Rain fails to dampen Dill Douglas Darrid wedding celebration

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Torrential rain poured down on Devonshire Old Church on Saturday for the wedding of Diana Dill Douglas Darrid, the mother of film star Michael Douglas.

But the wet weather didn't keep away the press photographers who were desperate for any shots they could get of Douglas, his actress wife Catherine Zeta Jones, and their two year-old son Dylan.

  • Diana Dill Douglas Darrid.

    Diana Dill Douglas Darrid.


Torrential rain poured down on Devonshire Old Church on Saturday for the wedding of Diana Dill Douglas Darrid, the mother of film star Michael Douglas.

But the wet weather didn't keep away the press photographers who were desperate for any shots they could get of Douglas, his actress wife Catherine Zeta Jones, and their two year-old son Dylan.

News agencies from New York and Edinburgh, the London-based Mail on Sunday newspaper, and People magazine joined the local press in a drenched huddle in the graveyard outside the church.

Mrs. Douglas Darrid, the former wife of both screen legend Kirk Douglas and author Bill Darrid, tied the knot for the third time at the family church to Donald Albert Webster, a former Chief of the Treasury Staff under former US President Richard Nixon.

Following the 5 p.m. wedding, in a church lit by candles and decorated by poinsettias, the 130 guests were ferried by taxis to the family-owned Ariel Sands resort.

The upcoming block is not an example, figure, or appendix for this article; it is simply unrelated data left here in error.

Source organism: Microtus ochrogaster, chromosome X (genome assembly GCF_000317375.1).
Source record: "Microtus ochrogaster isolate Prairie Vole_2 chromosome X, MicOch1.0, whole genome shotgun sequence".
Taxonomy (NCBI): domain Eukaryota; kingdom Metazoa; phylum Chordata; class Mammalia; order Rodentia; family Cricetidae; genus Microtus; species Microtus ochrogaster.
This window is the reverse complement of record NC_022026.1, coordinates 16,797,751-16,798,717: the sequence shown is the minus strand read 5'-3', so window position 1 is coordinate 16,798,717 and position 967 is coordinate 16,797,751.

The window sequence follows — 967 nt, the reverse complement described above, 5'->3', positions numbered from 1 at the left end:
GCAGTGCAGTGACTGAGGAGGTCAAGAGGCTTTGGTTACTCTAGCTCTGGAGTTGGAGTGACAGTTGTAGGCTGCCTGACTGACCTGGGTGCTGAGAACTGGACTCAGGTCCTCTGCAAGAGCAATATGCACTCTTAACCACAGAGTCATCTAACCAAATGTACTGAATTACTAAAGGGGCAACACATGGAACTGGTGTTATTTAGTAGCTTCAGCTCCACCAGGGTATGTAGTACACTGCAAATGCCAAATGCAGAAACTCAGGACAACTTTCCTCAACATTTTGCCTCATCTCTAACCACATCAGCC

The British press are fascinated by the idea of the Douglas's escaping the bright lights of Hollywood to the seclusion and glamour of Bermuda, explained the Mail on Sunday photographer.

"It's a new life in Bermuda basically and the two of them leaving Hollywood to live somewhere like here," he said.

"Elsewhere in the world, people basically want to see how the other half live."

The mass selling celebrity magazine People is featuring Michael and Catherine in an upcoming edition, including pictures from the wedding, and from a tree planting ceremony in Penhurst Park on Christmas Eve.

But the photographers, all of whom were English, couldn't believe it wasn't blazing with sunshine.

"I thought I'd be on the beach with my shorts on. I could have got this in England," joked one.

In another blow, the 5 p.m. wedding (9 p.m. in London) was thought too late to catch the Sunday newspapers in England.

At Penhurst Park on Christmas Eve, when Dylan helped his dad plant cedar trees, Mrs. Douglas Darrid said she would be asking guests to give cash rather than presents to replant native Bermuda species.

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